In the Caribbean, Canada and French Polynesia, and on the American coasts and Norwegian fjords, there are specific places on our planet where to best admire whales in their natural habitat. The second you'll witness their incredible show, you will feel the powerful emotions of a truly magical moment.
A few hours by sea in Samaná
A two-and-a-half hour drive from Santo Domingo, Samaná Bay is filled with sailors ready to take you on a sea trip. Among those various professionals, you may put your trust in the hands of Canadian scientist Kim Beddall, whose reputation since 1983 has broken all barriers. Between early January and late March, 10,000 humpback whales leave the arctic zone to breed in the bay's warm waters. Thanks to Kim, you'll be able to get only a few feet away from the cetaceans.
On the program, you'll be treated to a feast of water sprays, jumps and other spins that reveal the mammals in their entirety. Kim Beddall lists and identifies each and every one of them, thanks to the distinctive spots on the animals' flippers. She also records their oh so particular singing. This highly sophisticated means of communication, which they can perceive hundreds of miles away, consists of a melody and a chorus that change according to the season. Their mysterious language is still an enigma to us. Will you be able to crack it?
Whale Samana by Kim Beddall
Dock of Cayo Levantado Island
Santa Barbara de Samaná 32000
+1 809 538 2494
Vancouver Island, on the whales' migration route
Let's sail towards Canada, and more precisely to Vancouver Island, near the Georgia strait, and just a stone's throw away from the largest and most populated city of British Columbia. In the port of Vancouver, various tour operators actually offer see trips that will take you as close as possible to the cetaceans that, from mid-April to late October, have chosen to set up camp along the island shores.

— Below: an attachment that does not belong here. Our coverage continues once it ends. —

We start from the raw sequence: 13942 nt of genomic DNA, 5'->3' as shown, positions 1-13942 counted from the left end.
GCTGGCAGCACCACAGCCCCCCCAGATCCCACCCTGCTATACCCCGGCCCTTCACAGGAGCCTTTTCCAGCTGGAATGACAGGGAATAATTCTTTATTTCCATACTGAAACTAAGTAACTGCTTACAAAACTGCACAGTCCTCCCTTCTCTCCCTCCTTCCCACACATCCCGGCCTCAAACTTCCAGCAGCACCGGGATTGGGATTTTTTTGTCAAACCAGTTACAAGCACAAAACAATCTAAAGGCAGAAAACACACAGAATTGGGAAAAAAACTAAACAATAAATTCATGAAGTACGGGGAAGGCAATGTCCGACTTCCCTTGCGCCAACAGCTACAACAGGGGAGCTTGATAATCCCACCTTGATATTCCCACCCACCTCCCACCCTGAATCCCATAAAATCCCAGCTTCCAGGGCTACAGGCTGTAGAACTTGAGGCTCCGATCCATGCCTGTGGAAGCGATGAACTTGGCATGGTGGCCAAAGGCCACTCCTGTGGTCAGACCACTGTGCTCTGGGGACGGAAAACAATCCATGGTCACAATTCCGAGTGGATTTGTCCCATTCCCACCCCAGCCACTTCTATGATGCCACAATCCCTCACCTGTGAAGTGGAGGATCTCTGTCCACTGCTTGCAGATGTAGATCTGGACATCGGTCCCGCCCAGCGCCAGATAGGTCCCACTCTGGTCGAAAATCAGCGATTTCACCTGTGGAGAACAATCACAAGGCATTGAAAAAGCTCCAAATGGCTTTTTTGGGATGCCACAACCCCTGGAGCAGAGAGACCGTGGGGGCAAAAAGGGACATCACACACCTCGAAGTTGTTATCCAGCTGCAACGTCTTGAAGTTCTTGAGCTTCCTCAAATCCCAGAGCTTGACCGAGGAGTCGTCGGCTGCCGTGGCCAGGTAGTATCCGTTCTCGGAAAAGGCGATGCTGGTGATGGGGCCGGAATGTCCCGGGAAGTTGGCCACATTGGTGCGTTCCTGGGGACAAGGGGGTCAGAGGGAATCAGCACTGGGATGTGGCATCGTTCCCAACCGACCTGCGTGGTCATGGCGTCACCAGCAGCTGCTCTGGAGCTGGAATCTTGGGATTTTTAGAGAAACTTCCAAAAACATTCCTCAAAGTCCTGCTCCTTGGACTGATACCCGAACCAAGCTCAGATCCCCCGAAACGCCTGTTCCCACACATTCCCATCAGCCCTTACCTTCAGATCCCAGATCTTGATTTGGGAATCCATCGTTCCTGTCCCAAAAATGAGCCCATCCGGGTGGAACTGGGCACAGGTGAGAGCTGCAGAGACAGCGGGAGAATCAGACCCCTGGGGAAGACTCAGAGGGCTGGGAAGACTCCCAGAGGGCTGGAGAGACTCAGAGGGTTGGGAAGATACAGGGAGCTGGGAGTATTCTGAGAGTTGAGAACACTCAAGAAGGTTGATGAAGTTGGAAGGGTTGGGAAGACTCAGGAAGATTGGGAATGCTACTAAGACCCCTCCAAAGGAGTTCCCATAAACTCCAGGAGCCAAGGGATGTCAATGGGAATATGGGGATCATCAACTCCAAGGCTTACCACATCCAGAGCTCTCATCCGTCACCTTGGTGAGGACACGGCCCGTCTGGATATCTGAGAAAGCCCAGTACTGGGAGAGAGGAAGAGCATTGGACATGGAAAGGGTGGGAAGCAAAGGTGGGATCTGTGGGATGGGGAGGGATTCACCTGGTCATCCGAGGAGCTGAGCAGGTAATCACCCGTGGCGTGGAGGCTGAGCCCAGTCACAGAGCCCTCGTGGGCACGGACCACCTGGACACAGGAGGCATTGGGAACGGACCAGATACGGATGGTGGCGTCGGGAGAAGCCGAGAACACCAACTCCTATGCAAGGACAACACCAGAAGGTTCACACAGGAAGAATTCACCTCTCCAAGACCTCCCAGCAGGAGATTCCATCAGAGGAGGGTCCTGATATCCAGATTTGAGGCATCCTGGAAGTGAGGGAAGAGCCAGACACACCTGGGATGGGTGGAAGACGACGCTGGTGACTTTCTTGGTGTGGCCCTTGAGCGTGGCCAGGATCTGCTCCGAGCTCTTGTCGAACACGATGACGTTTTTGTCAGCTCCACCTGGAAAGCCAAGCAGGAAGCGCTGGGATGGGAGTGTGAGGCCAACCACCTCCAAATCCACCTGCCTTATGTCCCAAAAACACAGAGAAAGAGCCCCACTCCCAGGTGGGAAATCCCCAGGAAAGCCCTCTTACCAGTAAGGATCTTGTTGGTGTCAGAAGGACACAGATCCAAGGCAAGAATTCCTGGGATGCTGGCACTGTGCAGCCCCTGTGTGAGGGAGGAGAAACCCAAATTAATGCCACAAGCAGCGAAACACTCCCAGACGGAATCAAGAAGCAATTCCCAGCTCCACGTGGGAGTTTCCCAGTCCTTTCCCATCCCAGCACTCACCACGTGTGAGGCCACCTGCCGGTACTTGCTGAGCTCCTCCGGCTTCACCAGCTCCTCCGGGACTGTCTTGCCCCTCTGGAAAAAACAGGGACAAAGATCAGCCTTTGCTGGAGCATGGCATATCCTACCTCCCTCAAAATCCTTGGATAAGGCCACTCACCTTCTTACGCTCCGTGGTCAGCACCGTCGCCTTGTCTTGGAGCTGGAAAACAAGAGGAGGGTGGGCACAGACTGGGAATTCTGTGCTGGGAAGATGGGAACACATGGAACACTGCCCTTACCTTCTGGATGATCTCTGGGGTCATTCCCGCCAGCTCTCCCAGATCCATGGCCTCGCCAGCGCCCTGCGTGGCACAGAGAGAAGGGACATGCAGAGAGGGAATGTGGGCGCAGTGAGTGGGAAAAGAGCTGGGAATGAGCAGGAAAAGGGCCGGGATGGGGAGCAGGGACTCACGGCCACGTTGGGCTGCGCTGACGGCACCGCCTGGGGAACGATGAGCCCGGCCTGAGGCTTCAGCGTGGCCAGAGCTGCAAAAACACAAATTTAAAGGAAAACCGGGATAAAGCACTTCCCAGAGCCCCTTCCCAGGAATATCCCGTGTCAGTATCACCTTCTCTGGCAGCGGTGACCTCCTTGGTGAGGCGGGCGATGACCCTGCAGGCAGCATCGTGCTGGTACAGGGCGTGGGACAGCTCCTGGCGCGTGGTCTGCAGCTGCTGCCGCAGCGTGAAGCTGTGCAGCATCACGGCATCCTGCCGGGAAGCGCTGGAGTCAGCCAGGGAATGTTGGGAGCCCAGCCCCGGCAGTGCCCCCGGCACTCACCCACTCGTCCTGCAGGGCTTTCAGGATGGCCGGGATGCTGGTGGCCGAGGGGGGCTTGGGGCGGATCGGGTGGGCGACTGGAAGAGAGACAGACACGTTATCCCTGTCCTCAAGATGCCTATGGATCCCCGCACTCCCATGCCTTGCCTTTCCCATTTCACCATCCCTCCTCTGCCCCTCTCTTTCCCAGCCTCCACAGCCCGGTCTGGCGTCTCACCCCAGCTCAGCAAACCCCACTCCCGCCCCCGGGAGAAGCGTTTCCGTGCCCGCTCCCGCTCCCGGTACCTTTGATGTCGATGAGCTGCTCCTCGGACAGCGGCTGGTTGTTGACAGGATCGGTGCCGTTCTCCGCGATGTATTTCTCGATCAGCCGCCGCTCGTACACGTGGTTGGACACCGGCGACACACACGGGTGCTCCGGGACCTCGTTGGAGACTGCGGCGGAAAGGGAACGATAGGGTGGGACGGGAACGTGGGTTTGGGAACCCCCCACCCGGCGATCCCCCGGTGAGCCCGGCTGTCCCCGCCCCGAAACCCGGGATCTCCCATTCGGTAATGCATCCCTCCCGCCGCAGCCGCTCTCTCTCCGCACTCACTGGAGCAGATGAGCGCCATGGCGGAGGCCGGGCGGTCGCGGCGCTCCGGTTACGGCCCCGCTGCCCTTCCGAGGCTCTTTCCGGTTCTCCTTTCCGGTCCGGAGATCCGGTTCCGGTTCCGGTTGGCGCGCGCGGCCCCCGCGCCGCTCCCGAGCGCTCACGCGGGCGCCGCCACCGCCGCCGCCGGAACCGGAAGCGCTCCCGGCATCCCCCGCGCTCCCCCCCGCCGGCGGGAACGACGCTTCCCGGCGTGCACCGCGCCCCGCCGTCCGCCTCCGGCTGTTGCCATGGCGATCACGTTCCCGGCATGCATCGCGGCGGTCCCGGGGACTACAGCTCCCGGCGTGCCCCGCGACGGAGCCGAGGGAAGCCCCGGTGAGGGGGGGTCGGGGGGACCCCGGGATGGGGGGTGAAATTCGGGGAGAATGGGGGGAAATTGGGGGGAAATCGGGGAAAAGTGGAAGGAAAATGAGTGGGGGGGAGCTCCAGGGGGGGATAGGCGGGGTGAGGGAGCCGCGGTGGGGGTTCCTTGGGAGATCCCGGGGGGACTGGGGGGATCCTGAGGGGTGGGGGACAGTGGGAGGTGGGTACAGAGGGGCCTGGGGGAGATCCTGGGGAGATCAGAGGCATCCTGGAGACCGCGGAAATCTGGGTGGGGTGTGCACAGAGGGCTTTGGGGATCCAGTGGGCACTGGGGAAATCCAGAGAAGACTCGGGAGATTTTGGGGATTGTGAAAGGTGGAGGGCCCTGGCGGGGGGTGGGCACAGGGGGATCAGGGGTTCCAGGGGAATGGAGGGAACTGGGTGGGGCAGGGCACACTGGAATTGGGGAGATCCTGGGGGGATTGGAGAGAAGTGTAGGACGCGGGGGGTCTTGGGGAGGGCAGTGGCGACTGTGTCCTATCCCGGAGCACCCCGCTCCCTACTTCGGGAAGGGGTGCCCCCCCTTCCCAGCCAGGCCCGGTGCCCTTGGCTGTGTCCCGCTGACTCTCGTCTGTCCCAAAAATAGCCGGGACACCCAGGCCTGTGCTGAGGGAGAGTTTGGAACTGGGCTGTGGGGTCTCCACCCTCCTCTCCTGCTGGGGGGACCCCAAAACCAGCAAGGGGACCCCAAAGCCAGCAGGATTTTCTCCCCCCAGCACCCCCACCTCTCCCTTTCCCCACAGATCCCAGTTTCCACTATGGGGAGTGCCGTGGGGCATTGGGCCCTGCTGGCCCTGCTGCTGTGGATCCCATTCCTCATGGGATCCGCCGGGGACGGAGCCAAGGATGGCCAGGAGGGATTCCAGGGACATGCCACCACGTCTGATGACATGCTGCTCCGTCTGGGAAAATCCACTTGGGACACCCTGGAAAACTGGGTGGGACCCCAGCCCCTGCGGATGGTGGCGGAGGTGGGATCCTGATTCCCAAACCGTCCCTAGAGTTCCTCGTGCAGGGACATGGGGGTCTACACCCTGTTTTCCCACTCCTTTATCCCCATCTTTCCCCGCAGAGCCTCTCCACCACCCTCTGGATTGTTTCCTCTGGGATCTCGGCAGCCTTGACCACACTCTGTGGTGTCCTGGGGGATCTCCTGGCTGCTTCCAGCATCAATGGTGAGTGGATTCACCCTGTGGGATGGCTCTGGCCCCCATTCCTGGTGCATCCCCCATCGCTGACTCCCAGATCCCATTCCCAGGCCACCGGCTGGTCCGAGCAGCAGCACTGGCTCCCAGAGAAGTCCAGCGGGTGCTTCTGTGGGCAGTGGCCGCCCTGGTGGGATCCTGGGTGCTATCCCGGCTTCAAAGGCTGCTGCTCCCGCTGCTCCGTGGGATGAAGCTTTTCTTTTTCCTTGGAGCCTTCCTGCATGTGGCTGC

Board one of the boats that leave every day in the hope of meeting humpback and grey whales, orcas and sea lions, and get a ringside seat to observe the most beautiful specimens in their natural habitat. These guided tours of three to five hours – with upgraded safety measures for kids – offer the best guarantee to meet one of these marine giants.
Port of Vancouver
In Colombian waters, cradle of whales!
In the Chocó region, the village of El Valle – about 500 kilometres from Bogota – is one of the best spots by the Pacific to observe humpback whales. After an 8,000-kilometre migration along the American coasts, they come to the warm Colombian waters to breed and feed in an environment that is rich in plankton and trace elements. A few weeks after, when females have given birth, whale calves will be strong enough to family travel back south.
If you happen to visit Colombia from July to November, we really recommend a detour by this Pacific region that is still preserved from heavy urbanisation. From the harbour of Bahía Solano – where you can use a small aerodrome – you'll get on board for a trip to El Valle. The region is surrounded with natural reserves, and most of the population actually lives off whale tourism. Once there, the cetacean tour lasts for about an hour. By sea, it's incredibly easy to catch a glimpse of the beasts, for they come in large numbers! You wouldn't want to miss that show!
Rurutu and the whale procession
Coming from the open sea, it's not hard to reach Rurutu Island in French Polynesia. This is the reason why dozens of humpback whales make it their favourite destination each year, where they actually elect to give birth.
Whale observation can take place all around the island, on board motorboats and with professional instructors and drivers. Snorkelling is the only authorized diving activity (with fins, mask and snorkel), reaching a depth of 15 metres! Make your dream happen and swim in clear waters as you observe the marine choreography while listening to the animals' love songs. If you dare not dive, you have the option to enjoy the show from specially built platforms. Expect a very sweet moment!
Tromsø, near the Arctic Circle
In Norway, there's one destination to favour if you want to observe whales: near Tromsø, about 300 kilometres from the Arctic Circle and less than a two-hour flight from Oslo. Magic will unravel as you discover this totally wild environment filled with pure water and schools of fish. The surrounding fjords are playgrounds for the hundreds of orcas and humpback whales that live on the premises almost yearly. It won't take long for you to spot icy water spouts towards the sky or a majestic tail flip over the Barents Sea. The only requirement is to wear gloves, a thick beanie and a specific suit to best enjoy the boat trip, as the cold can indeed reach -15°C (5°F). After this sumptuous show, you may just be lucky enough to witness… the northern lights! The best time of year to enjoy this light phenomenon is from September 21st to March 21st. Get your gear ready and wait no longer to enjoy this incredible moment!